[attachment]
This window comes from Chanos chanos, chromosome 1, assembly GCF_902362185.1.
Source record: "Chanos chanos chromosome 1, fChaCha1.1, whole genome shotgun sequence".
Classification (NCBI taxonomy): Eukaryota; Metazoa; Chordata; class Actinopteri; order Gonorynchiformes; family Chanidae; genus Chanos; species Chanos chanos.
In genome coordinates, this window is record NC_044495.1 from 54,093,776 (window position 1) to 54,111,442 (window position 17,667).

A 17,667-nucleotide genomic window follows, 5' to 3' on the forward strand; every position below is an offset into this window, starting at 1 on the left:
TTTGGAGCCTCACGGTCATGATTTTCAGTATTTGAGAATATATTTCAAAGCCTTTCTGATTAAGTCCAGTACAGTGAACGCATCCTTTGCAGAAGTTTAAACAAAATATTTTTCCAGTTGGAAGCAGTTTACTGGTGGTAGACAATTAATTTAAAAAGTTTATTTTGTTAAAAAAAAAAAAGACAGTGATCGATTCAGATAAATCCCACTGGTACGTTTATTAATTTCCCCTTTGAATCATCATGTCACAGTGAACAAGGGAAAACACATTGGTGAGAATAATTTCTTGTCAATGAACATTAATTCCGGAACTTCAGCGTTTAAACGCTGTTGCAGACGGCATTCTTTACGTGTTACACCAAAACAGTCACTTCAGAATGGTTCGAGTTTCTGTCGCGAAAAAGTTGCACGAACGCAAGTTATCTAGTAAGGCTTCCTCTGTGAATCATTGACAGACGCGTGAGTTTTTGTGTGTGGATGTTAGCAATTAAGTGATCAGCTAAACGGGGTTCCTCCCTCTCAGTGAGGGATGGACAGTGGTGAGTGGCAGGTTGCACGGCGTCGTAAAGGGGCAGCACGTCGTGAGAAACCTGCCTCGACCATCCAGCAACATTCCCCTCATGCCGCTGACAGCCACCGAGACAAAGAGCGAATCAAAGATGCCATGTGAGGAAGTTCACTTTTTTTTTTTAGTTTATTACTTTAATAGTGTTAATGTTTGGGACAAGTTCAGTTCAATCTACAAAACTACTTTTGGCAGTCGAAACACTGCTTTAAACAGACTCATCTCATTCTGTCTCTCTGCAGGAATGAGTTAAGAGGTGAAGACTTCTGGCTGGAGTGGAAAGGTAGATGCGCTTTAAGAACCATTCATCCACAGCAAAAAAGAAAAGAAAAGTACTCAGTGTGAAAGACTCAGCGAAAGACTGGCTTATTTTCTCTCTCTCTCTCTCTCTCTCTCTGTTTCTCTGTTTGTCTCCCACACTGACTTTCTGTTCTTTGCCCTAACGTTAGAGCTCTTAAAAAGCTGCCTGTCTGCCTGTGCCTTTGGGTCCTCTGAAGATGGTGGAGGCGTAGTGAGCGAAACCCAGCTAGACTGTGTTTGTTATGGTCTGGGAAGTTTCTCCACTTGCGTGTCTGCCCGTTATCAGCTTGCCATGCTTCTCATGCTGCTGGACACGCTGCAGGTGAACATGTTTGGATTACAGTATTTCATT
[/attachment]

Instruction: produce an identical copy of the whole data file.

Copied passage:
This window comes from Chanos chanos, chromosome 1, assembly GCF_902362185.1.
Source record: "Chanos chanos chromosome 1, fChaCha1.1, whole genome shotgun sequence".
Classification (NCBI taxonomy): Eukaryota; Metazoa; Chordata; class Actinopteri; order Gonorynchiformes; family Chanidae; genus Chanos; species Chanos chanos.
In genome coordinates, this window is record NC_044495.1 from 54,093,776 (window position 1) to 54,111,442 (window position 17,667).

A 17,667-nucleotide genomic window follows, 5' to 3' on the forward strand; every position below is an offset into this window, starting at 1 on the left:
TTTGGAGCCTCACGGTCATGATTTTCAGTATTTGAGAATATATTTCAAAGCCTTTCTGATTAAGTCCAGTACAGTGAACGCATCCTTTGCAGAAGTTTAAACAAAATATTTTTCCAGTTGGAAGCAGTTTACTGGTGGTAGACAATTAATTTAAAAAGTTTATTTTGTTAAAAAAAAAAAAGACAGTGATCGATTCAGATAAATCCCACTGGTACGTTTATTAATTTCCCCTTTGAATCATCATGTCACAGTGAACAAGGGAAAACACATTGGTGAGAATAATTTCTTGTCAATGAACATTAATTCCGGAACTTCAGCGTTTAAACGCTGTTGCAGACGGCATTCTTTACGTGTTACACCAAAACAGTCACTTCAGAATGGTTCGAGTTTCTGTCGCGAAAAAGTTGCACGAACGCAAGTTATCTAGTAAGGCTTCCTCTGTGAATCATTGACAGACGCGTGAGTTTTTGTGTGTGGATGTTAGCAATTAAGTGATCAGCTAAACGGGGTTCCTCCCTCTCAGTGAGGGATGGACAGTGGTGAGTGGCAGGTTGCACGGCGTCGTAAAGGGGCAGCACGTCGTGAGAAACCTGCCTCGACCATCCAGCAACATTCCCCTCATGCCGCTGACAGCCACCGAGACAAAGAGCGAATCAAAGATGCCATGTGAGGAAGTTCACTTTTTTTTTTTAGTTTATTACTTTAATAGTGTTAATGTTTGGGACAAGTTCAGTTCAATCTACAAAACTACTTTTGGCAGTCGAAACACTGCTTTAAACAGACTCATCTCATTCTGTCTCTCTGCAGGAATGAGTTAAGAGGTGAAGACTTCTGGCTGGAGTGGAAAGGTAGATGCGCTTTAAGAACCATTCATCCACAGCAAAAAAGAAAAGAAAAGTACTCAGTGTGAAAGACTCAGCGAAAGACTGGCTTATTTTCTCTCTCTCTCTCTCTCTCTCTCTGTTTCTCTGTTTGTCTCCCACACTGACTTTCTGTTCTTTGCCCTAACGTTAGAGCTCTTAAAAAGCTGCCTGTCTGCCTGTGCCTTTGGGTCCTCTGAAGATGGTGGAGGCGTAGTGAGCGAAACCCAGCTAGACTGTGTTTGTTATGGTCTGGGAAGTTTCTCCACTTGCGTGTCTGCCCGTTATCAGCTTGCCATGCTTCTCATGCTGCTGGACACGCTGCAGGTGAACATGTTTGGATTACAGTATTTCATT